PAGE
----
23rd SUNDAY-C- September 4, 2022
Wisdom 9: 13-18; Psalm 90;
Philemon 9-10, 12-17; Luke 14: 25-33
by Jude Siciliano, OP
Today’s gospel is one of those when I want to say to Jesus, "I wish you hadn’t said that!" I refer to the part about how prospective followers must hate their "father and mother, wife and children, brothers and sisters and even their own life." How is it that going to sound to our regular Sunday worshipers? Or, for us? I don’t think the preacher can skip over, or soft-pedal, what people in the pews will hear. As one commentary puts it, this is a "complex pericope."
The gospel is filled with stories of Jesus’ love and compassion for sinners, but today he is telling us to hate our closest family members! We talk a lot about "family values" in our country, yet here Jesus asks that we turn our backs on those we love and follow him. Previously (12:51-53) he told us he had come not to bring peace, but division and that a household would be divided because of him. We know that did happen, especially in the first generations of the church.
Jesus is making his point through very strong images. He is not proposing a comfortable faith. He is asking more of us than weekly church attendance and occasional prayers for special needs. (It is not about the Sign of the Cross from the free-throw line.")
Though today’s language sounds harsh, this is not the first time Jesus has challenged people to sacrifice if they want to follow him. He previously told his Pharisee host not to invite family to a banquet, but the poor, lame and blind (14:1). Followers of Jesus have not only joined, but have become part of a new family that is not bound by blood, but by faith in Christ.
In Jesus’ world a person received their identity by membership in a family. To be cast out, or reject one’s family, meant to be a non-person in the world. The family also provided safety in situations of personal and tribal conflict. So, if one left their family for Jesus what did they have for identity, companionship and protection? Jesus’s followers would have him and his ways, which he is quite clear means, taking up our cross – Jesus’ cross – and following him.
Jesus is not offering his followers a religion of prosperity and success, despite the message of some contemporary preachers. We want security and assurance for our decision to follow him and Jesus asks us to put all that aside and lose our lives for his sake. He is very explicit and leaves no doubt that to follow him will cost us. Our faith is not an abstraction; it has very concrete consequences for us. Luke tells us that, "Great crowds were traveling with Jesus." I bet those numbers dwindled when they heard what he said! Imagine how vibrant our faith communities would be if more members accepted Jesus’s invitation and made conscious and daily decisions to follow him. How much impact would we have on the poor, ignored and outcasts in our society?
Paul’s letter to Philemon makes a rare Sunday appearance as our second reading today. It is only one chapter long (25 verses) and I daresay most of us have rarely, if ever, read it. It is a most human and warm letter, which helps counter the sometimes harsh reputation Paul has.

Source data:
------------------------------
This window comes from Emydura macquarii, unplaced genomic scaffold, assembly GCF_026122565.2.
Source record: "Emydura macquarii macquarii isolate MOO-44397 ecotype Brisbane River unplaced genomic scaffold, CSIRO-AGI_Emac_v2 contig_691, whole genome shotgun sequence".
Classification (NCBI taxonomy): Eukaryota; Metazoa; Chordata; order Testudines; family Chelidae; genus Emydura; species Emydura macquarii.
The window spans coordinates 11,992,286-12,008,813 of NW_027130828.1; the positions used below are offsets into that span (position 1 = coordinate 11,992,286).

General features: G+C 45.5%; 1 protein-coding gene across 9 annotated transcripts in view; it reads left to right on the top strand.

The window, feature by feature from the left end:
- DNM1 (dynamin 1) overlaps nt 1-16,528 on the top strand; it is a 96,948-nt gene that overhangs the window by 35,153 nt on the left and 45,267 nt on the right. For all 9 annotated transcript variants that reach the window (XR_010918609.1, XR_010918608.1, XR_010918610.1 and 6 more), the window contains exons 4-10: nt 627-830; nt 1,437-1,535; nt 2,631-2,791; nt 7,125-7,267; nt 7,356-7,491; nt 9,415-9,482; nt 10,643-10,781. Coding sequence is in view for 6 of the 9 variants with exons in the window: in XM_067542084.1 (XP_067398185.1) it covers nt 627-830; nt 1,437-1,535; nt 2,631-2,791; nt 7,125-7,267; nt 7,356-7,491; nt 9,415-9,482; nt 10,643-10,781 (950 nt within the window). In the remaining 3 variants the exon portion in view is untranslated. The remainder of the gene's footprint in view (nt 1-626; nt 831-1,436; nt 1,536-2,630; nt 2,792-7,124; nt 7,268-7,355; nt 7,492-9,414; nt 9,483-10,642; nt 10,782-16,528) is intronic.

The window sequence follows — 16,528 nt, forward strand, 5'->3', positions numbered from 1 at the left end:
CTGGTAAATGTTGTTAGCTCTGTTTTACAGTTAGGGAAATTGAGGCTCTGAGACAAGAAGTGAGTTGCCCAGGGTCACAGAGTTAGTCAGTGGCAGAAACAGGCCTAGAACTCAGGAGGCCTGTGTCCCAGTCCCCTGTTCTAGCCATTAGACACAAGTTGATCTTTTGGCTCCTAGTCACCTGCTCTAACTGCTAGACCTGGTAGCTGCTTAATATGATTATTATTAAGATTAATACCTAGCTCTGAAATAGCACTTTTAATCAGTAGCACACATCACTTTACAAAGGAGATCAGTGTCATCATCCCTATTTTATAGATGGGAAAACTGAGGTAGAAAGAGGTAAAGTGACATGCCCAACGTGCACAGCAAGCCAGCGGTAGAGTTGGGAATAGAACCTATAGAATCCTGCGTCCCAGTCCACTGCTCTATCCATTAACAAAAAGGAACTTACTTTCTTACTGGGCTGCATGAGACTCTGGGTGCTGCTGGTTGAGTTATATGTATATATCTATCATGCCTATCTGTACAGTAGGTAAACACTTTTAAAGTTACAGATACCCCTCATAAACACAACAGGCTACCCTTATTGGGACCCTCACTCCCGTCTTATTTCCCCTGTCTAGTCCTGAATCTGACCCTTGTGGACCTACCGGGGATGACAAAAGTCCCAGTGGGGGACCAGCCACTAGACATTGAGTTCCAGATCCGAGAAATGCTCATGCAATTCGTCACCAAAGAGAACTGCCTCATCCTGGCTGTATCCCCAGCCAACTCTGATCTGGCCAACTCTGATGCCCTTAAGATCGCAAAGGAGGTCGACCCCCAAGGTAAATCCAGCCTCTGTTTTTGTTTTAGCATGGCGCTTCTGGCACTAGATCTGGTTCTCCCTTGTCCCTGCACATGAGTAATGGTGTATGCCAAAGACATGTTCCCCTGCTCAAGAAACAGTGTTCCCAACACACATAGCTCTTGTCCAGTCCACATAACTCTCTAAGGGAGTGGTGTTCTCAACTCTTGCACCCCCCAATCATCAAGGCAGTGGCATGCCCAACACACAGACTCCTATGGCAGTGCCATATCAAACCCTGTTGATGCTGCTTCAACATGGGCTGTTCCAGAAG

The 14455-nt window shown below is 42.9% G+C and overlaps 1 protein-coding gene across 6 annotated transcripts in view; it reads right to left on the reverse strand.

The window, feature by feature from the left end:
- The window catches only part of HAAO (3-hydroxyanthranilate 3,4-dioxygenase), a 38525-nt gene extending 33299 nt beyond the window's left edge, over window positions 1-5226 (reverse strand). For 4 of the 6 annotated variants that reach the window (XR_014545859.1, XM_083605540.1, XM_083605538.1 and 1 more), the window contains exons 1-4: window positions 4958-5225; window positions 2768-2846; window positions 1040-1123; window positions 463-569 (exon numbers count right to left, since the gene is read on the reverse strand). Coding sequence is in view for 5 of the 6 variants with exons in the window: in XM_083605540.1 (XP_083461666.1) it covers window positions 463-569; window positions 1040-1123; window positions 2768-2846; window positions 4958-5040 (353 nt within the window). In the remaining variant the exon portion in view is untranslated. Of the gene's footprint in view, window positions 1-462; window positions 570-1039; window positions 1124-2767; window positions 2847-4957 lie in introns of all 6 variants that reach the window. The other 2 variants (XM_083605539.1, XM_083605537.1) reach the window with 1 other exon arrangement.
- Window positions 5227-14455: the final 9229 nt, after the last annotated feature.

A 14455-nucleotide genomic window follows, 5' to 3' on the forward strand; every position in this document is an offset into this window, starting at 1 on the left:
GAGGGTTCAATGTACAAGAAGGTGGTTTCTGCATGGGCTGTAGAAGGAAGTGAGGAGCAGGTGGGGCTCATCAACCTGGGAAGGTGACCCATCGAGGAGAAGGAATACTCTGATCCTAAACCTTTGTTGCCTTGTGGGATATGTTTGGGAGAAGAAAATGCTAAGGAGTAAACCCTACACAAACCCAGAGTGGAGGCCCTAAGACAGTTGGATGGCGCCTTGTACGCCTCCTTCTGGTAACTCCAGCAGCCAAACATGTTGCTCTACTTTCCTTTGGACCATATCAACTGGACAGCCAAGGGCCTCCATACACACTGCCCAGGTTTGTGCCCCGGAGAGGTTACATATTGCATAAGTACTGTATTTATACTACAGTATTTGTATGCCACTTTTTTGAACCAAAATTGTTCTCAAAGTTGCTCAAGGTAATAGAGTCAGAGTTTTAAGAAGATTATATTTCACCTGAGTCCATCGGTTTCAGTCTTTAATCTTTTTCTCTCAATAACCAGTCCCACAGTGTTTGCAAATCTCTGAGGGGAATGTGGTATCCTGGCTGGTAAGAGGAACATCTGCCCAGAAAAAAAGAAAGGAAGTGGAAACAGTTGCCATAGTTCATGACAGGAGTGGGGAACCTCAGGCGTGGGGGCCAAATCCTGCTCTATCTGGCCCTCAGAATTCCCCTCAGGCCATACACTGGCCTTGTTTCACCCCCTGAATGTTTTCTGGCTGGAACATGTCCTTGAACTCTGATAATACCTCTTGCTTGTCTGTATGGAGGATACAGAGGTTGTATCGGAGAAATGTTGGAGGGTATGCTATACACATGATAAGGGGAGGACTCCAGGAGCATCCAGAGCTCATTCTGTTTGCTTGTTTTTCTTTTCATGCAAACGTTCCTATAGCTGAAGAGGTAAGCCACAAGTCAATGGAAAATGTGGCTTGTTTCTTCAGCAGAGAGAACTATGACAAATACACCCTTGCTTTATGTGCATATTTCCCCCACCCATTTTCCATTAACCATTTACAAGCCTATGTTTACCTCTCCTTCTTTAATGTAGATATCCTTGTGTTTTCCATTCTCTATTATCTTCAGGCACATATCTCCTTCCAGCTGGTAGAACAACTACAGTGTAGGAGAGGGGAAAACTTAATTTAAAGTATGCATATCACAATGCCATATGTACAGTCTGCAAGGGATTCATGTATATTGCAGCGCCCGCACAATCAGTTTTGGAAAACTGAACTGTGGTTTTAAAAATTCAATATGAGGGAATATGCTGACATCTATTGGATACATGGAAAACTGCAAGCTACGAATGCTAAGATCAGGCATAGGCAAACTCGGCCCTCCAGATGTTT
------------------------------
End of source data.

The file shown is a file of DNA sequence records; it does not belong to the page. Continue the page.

In today’s reading we sense the love and pastoral Paul has for both Philemon and Onesimus. It is not the first time Paul has revealed this human side. For example, he shows affection to the Philippians "I thank my God whenever I think of you and every time I pray for all of you, I pray with joy…." (1:3). He also names over 30 friends in his letter to the Romans. The letter to Philemon exhibits a loving and thoughtful Paul who is urging two feuding church members to be reconciled. Even more, he exhorts the two to be models to others of the new life they have in Christ.
Philemon was a prosperous Christian whose house was used as a church for local Christians. Paul writes to him on behalf of his slave Onesimus. What did Onesimus do? Was he a runaway slave? Had he stolen from Philemon? We don’t know, but he had met the imprisoned Paul and became a Christian through Paul’s instruction. Philemon was also converted by Paul’s ministry. How touching and very human are the opening lines of the reading. Paul describes himself as "an old man who is now also a prisoner for Christ Jesus." He speaks very personally of his current condition and also of his affection and dependence on Onesimus in his imprisonment.
Still, Paul does what Paul always does in his ministry: he appeals for reconciliation and for Philemon to receive Onesimus back, "...more than a slave, a brother, beloved especially to me but more so to you, as a man and in the Lord." Paul asks a person of wealth and standing to relieve the burden of one who is weaker and dependent. Can we, like Paul, speak for just treatment and compassion for the separated, or shunned people in our own religious communities? There are conflicts among groups and between individuals in our church. What can we do as baptized agents of reconciliation? (Cf "Justice Bulletin Board" below)
Paul does not address the institution of slavery. Perhaps that is because he, like other Christians of his time, believed in Jesus’ imminent return. With Jesus’ delay, later generations, up to the present, will condemn and fight to end slavery and racism. We also need to look around our own local and universal church, name the situations where members are treated as second and third class and speak and act on their behalf.
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